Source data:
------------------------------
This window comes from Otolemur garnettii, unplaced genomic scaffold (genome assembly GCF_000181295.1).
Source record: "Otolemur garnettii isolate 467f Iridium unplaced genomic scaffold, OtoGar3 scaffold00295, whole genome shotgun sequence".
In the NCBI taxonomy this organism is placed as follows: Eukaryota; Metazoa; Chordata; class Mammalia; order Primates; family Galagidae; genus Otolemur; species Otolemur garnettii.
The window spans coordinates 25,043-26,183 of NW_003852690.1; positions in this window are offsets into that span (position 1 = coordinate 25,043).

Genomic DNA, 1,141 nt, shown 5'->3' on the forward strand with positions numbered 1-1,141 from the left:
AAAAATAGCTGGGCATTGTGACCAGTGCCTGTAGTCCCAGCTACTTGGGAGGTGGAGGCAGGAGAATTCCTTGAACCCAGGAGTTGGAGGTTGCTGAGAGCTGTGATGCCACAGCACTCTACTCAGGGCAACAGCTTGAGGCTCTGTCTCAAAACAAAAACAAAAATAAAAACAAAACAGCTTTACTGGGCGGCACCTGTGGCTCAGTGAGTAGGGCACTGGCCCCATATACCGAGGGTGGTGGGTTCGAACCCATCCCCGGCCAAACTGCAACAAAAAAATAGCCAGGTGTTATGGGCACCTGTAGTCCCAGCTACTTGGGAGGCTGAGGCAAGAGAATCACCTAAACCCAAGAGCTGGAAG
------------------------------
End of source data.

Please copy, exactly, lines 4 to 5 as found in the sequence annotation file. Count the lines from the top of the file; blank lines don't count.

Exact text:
The window spans coordinates 25,043-26,183 of NW_003852690.1; positions in this window are offsets into that span (position 1 = coordinate 25,043).

Genomic DNA, 1,141 nt, shown 5'->3' on the forward strand with positions numbered 1-1,141 from the left: